Jameela Jamil: Celebrities Who Flog Diet Products Don't Care About Their Fans | Opinion

The holiday season is upon us. Food gets increasingly greasier and saltier, there is a reason to eat cake almost every day, and winter layers give us the cover and comfort to just take a break from thinking about our bodies for a minute. Well, they would, if the diet industry and almost all women's publications didn't take this prime opportunity to double down on the guilt parade of women daring to eat "unhealthy," "dirty" food.

It's obscene how blatant the rhetoric is. By winter we have only just escaped the six month onslaught of "Are you beach body ready?" God forbid we could just focus on something else for a minute and enjoy ourselves during this festive time with friends and family. Every public holiday is treated like a Last Supper for women. You best have enjoyed that meal hun, because it's the last one you will eat until you finally meet society's narrow standards of beauty, then maybe you'll be deemed an acceptable human being, you worthless, greedy little pig.

At least in the days before social media, it was just some stranger being used in a pathetic and patronizing diet ad, easy to spot and vaguely possible to avoid. Now? The wolf has found its way into the sheep's clothing—celebrities and online "influencers" who have absolutely no integrity, nor any care for their young impressionable fans whatsoever.

These adverts are so manipulative and devoid of any sense of responsibility. Your favorite celebrity stands in front of the camera sucking in her stomach, standing next to (not drinking, they are never drinking) the product, in an artistically lit, heavily made up, sexy shot, boldly claiming, but in such a relatable way, that they too struggle with their weight, and their new, incredibly slim, toned bodies are in no small part owed to the power of the powdered drink they are flogging. There is absolutely no mention at all of their personal chefs, dieticians, personal trainers, cosmetic surgeons, laser specialists, and in many cases… Photoshop savvy staff… (cue the sound of me banging my head against the table…).

The product always has a fun, breezy name that has the word "slim," or "fit," or sometimes "model" in it. Weirdly they never have the words, "laxative," "diarrhea" or "burning anus" in the title, even though that's often the main effect of said slimming detox drink. That's right reader, if you didn't know, now you do—most of these nonsense products that prey on insecure and vulnerable women, are selling glorified, sexy laxatives. A new and exciting way to introduce their customers to an irregular bowel, increased bloating for days after, and potentially a joyous new way to indulge in disordered eating with a splash of bulimic tendency. Not to mention all of the absolute horror stories we read about online from people who have actually taken the products, unlike the posing celebrities and influencers who merely pose with theirs like a new must have purse.

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I was one of those naive teenagers who starved herself for years and spent all her pocket money on celebrity endorsed nonsense “diet-tox” products. iStock

I can't bear it. I can't. I loathe the irresponsibility of cashing in on the routine abuse of women's ever diminishing self-esteem, and to join in on the constant patriarchal bullying that we subject women to regarding their looks, all while pretending to be a friend. To peddle products that are non FDA approved and so un-medically sound that they are literally SWORN off by despairing healthcare professionals, is truly the saddest state of affairs. Who needs the money that badly? How little do the lives of their young fans mean to them, that they could flog laxatives at their unsuspecting followers?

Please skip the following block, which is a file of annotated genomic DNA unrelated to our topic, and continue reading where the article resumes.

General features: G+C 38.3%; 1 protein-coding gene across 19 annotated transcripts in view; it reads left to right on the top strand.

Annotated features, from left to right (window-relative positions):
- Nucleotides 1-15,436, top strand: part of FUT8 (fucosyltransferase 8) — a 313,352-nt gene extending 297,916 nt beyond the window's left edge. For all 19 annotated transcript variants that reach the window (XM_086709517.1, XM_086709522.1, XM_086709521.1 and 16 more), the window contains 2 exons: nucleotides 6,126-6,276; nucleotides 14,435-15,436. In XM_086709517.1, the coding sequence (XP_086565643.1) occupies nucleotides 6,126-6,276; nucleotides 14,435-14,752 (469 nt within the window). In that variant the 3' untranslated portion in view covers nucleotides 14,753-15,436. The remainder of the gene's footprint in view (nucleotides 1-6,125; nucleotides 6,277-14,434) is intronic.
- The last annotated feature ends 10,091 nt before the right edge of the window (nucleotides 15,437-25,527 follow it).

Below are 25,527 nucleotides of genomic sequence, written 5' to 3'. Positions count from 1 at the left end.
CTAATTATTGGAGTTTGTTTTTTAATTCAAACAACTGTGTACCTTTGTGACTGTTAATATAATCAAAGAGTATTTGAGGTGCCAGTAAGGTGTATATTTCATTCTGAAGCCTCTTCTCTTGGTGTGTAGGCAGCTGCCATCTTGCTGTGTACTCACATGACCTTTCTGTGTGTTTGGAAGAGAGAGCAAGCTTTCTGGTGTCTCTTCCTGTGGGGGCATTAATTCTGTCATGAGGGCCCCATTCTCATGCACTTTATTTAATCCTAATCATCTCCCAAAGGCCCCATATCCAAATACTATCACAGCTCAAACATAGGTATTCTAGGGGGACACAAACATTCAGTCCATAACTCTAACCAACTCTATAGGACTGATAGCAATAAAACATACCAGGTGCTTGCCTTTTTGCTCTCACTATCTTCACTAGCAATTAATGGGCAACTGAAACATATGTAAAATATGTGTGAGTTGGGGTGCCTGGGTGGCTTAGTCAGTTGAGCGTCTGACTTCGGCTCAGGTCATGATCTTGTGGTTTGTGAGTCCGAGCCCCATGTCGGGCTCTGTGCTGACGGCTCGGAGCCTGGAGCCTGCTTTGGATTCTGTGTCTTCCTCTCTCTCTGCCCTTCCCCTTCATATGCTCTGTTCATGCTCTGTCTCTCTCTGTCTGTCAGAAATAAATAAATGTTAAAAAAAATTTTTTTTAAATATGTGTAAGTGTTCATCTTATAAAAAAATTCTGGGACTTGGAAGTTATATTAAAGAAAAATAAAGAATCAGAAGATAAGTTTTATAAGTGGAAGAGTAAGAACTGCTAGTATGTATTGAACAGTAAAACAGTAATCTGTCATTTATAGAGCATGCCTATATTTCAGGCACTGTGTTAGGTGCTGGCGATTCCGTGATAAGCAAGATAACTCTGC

Twenty years ago, we could perhaps excuse models and actresses for their depressing quotes on diet and the importance of being thin, because everybody was ignorant, we had no social media or mainstream conversations about body positivity, mental health, and self-harm back then. Nowadays however, there is far too much information available in our everyday news-sphere to plead any innocence. Now it's a choice to take the inner pain and body issues that you were probably dealt by irresponsible media outlets and celebrities when you were younger, and churn that pain back out to infect others with it—for profit.

I was one of those naive teenagers who starved herself for years and spent all her pocket money on celebrity endorsed nonsense "diet-tox" products, foolishly thinking they would make me as slim and beautiful as the women I so admired. The women society told me I had to look like or else I was worth nothing. I was left with lifelong complications with my digestive system and my metabolism, and the knowledge that I wasted so much of my time, money and youth on these lies.

I am damned if I am now going to stand here in the middle of this industry and watch other women do to others what was once done to me. We have to do better for the next generation of girls. Teenage eating disorders, self-harm and cosmetic surgery are at an all-time high. Celebrity, thanks to the power of the internet, has more influence and reach than ever before, and it has to be used more responsibly than this. We have to be better allies.

Jameela Jamil is an actress, writer and television host. She launched a movement and social media platform @i_Weigh in 2018, which encourages women to feel valuable and look beyond the flesh on their bones.

The views expressed in this article are the author's own.​​​​​​​​